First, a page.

Serving the campus of the University of Alabama since 1894

The Crimson White

Serving the campus of the University of Alabama since 1894

The Crimson White

Serving the campus of the University of Alabama since 1894

The Crimson White

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In Short: Christian conservatives should prove their sincerity by embracing compassionate economic policies.

Christianity has always been a cornerstone in conservative social policy-making.  From the Defense of Marriage Act to constant anti-abortion proposals, the word of the Bible, literally taken, has all but spelled out the guidelines for conservative social legislation in America.

Whether religious texts should or should not influence our legal policies is a different issue, but, to the conservative Christians’ credit, their social policies have been extremely consistent with their moral codebook.

What is puzzling, however, is the staggering inconsistency in their economic policies.  Jesus was a constant advocate for the poor, yet our iconic Christian-right politicians (think Bush or Palin) squabble to protect their last penny.  They argue over the fairness of a progressive versus a flat income tax, but, according to their principal moral text (and morals do inevitably affect economic policy), the issue shouldn’t even matter. They should want to give away more than they are required to share. Care for the less fortunate is a constant and persistent theme in the Bible.

Leviticus 25:35 reads, “If one of your countrymen becomes poor…help him so he can continue to live among you.” Even if we grant the conservatives their principal assumption, that poverty is more a product of laziness than unfortunate circumstances, the Bible still commands Christians to extend their compassion to even their worst enemies. Isn’t it reasonable that they should extend such compassion to “slackers” as well?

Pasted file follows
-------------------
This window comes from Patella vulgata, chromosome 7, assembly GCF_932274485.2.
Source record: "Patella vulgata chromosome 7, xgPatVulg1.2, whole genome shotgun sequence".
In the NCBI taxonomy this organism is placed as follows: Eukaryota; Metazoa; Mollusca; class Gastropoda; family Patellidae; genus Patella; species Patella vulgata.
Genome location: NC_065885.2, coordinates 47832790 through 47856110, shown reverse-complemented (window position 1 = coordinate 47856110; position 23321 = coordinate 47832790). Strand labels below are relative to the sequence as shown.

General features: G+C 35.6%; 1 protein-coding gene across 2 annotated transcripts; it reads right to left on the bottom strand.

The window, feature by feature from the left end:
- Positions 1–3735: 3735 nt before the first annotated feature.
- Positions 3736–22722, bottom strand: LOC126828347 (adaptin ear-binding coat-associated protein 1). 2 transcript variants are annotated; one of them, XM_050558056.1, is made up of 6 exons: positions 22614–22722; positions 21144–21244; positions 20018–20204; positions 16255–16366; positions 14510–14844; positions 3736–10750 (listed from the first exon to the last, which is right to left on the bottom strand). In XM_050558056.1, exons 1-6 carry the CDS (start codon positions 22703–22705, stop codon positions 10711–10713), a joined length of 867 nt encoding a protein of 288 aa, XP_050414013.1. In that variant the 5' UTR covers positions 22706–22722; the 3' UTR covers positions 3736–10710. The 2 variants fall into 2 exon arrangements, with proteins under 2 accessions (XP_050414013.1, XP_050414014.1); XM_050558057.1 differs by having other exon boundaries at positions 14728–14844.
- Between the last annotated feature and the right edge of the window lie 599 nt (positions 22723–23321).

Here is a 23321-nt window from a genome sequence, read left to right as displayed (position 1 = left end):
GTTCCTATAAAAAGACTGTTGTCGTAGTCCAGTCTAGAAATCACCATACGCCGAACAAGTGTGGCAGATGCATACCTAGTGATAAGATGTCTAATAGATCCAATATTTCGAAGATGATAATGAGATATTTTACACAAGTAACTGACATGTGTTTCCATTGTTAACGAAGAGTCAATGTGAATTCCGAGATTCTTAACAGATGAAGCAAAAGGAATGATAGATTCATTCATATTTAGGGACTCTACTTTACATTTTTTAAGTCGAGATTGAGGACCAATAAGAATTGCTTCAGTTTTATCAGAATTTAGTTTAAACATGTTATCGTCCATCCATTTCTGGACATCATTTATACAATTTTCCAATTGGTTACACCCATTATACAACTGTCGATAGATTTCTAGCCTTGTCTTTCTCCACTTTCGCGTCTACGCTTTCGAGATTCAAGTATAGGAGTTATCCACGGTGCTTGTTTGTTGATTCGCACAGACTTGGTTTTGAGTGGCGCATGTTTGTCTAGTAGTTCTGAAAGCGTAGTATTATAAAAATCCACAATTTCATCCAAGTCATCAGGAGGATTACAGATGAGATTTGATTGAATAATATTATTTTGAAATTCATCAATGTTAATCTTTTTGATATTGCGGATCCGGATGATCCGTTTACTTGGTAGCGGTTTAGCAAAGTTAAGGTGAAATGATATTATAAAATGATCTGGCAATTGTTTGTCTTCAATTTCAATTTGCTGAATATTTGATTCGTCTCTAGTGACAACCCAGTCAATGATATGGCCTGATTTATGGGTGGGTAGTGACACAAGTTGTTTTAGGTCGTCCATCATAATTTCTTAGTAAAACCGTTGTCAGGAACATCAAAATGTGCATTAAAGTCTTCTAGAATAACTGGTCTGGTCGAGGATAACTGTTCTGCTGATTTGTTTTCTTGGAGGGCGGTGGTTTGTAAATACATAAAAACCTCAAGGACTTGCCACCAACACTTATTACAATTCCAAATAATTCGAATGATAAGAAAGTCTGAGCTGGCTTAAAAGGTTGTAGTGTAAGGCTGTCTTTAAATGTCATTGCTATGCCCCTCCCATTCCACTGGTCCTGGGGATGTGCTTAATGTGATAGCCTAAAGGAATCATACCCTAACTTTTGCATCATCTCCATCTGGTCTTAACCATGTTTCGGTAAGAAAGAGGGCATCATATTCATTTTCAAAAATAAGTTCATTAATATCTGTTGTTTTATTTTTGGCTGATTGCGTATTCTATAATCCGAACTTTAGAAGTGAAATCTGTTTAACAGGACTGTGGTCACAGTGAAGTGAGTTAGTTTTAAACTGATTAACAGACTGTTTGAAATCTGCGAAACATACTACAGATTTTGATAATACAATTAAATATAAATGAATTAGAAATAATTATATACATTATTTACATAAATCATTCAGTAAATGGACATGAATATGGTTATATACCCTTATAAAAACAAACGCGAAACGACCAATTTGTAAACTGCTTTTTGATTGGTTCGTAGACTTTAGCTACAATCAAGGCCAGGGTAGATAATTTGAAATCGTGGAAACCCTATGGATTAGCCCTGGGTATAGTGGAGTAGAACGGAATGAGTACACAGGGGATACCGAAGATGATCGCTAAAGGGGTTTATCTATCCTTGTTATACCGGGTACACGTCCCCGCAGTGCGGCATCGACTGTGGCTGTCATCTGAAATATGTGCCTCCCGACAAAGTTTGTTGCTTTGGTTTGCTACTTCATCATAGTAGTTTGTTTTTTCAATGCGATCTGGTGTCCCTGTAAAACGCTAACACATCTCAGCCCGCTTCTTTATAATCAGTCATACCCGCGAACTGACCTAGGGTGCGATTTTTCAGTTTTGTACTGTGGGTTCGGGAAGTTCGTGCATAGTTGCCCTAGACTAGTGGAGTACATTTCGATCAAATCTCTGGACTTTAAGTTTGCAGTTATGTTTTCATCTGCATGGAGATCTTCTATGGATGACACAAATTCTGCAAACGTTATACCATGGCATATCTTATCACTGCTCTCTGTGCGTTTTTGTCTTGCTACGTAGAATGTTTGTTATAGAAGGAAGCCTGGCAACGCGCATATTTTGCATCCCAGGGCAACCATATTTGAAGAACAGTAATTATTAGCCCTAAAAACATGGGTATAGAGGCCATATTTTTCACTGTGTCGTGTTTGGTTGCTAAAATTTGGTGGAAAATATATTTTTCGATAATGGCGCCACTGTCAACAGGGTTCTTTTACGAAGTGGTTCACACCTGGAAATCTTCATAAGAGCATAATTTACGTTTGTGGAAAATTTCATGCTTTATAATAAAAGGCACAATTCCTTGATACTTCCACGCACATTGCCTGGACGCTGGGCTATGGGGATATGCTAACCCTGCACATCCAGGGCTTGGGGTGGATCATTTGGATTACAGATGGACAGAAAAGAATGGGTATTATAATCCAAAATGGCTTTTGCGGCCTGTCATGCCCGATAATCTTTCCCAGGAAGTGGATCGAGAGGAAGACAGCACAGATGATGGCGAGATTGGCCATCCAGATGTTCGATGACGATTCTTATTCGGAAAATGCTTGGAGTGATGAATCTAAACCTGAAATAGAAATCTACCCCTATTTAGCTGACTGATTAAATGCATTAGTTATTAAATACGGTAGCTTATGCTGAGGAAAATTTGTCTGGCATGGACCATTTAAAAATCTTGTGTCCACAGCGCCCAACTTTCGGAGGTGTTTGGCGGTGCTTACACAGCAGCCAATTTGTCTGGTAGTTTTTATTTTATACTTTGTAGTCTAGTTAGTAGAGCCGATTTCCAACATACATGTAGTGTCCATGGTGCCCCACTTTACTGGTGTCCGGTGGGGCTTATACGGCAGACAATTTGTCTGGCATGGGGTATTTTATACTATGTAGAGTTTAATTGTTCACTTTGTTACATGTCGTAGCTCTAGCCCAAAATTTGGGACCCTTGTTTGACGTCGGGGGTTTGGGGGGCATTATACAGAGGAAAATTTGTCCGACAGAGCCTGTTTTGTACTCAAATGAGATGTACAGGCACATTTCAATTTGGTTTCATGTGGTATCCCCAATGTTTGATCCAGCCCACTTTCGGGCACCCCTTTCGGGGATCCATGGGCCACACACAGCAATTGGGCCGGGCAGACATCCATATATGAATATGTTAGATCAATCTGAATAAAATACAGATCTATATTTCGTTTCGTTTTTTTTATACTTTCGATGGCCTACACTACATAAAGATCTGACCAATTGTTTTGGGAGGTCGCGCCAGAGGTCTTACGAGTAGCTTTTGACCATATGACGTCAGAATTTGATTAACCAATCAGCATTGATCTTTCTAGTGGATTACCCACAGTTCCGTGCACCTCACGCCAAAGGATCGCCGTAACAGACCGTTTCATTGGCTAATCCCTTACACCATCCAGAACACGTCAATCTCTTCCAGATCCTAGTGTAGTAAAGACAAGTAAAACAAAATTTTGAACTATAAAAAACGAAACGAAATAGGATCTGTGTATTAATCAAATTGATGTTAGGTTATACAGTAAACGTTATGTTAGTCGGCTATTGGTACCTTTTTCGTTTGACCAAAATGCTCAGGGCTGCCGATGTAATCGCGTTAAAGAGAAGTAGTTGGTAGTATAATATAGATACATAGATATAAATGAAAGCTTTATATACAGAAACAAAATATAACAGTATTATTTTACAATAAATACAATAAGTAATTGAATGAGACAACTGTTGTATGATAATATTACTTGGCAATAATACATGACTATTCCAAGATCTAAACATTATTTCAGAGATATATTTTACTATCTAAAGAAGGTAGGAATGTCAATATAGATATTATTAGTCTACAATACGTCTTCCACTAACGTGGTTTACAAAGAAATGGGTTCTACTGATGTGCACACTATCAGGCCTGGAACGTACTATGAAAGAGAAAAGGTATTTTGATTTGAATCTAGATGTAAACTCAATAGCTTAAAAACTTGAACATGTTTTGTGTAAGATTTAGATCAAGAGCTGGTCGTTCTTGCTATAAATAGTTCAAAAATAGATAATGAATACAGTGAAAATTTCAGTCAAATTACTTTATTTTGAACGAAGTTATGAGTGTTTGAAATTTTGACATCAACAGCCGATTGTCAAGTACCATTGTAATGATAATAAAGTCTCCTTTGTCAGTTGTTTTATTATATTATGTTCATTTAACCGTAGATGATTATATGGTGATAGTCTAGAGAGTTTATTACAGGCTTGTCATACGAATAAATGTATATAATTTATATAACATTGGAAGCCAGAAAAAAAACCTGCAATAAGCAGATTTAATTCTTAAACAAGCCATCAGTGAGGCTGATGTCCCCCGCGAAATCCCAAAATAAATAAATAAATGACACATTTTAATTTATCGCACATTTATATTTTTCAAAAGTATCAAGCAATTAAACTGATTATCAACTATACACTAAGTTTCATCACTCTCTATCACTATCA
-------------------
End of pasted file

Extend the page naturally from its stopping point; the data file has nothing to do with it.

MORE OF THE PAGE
Until the majority of conservative politicians can extend the amount of compassion their own moral codebook dictates, Jesus will be dismissed as a mascot, just as their proposed legislation will be (and is) dismissed as antiquated and self-righteous moral regulation.

If conservatives could set an example of “extreme compassion” in an area so dear to Americans – our pocketbooks – then secular left-wingers would be more likely to approach conservative social requests with an open mind after having seen the fruits one area of their scripture bears.

Conservatives claim the intent of their traditional, biblically-based social                   policies is to stabilize society, and it might very well be, but because such policies aren’t getting the face time to prove themselves correct in this current era, conservatives must turn to economic legislation to prove the verity of their intents.

Imagine if, less than a decade ago, George W. Bush had, instead of cutting taxes for the wealthy, followed the teachings of his own faith and taxed his class heavily and willingly.  He could’ve used the heaps of extra cash for tangible societal benefits, like infrastructure and education improvements, then pointed to these benefits as Exhibits A and B in proving to the American people that strengthening the backbone of society really was at the heart of every decision he made.

Granted, there are a great number of wealthy conservatives who exhibit personal generosity (economist Arthur Brooks even found that conservatives were more likely to donate money than liberals), but such generosity is usually extended on a special interest basis while the middle and lower classes remain unaware that such charitable transactions even took place.

This necessary, widespread economic compassion has not yet been realized and conservative social policy, predictably so, is taking a beating.  States are starting to allow gay marriage one by one, group prayer in public schools is disallowed, the teaching of evolution in schools is trumping the teaching of creationism, pornography is rampant, abstinence-based sexual education programs are in the minority, and medical marijuana is now legal in fourteen states.

I’m not trying to posit a conspiracy theory that the conservative economic game plan is the hidden cause for their social policy troubles, nor am I even trying to conjure up a non-existent cause-effect relationship between the two.  Simply put, I’m labeling the typical conservative economic policy a “missed opportunity.”

As both a moderate conservative and a Christian myself, I hold a special affinity for our social policies and legitimately believe that, if given the chance and the time, they will provide sweeping benefits for American society.  I recognize, however, that with our increasingly secularized and liberalized worldview, such policies will never even be given the chance (or second chance) to prove their worth unless something dramatic or unexpected happens.

I hope our Christian conservative leaders will someday have the gumption to challenge stale party standards, follow their faith, and embrace radical economic compassion as a means of proving their good intentions.  They might even end up liking it.

Ben Friedman is a sophomore majoring in social entrepreneurship.

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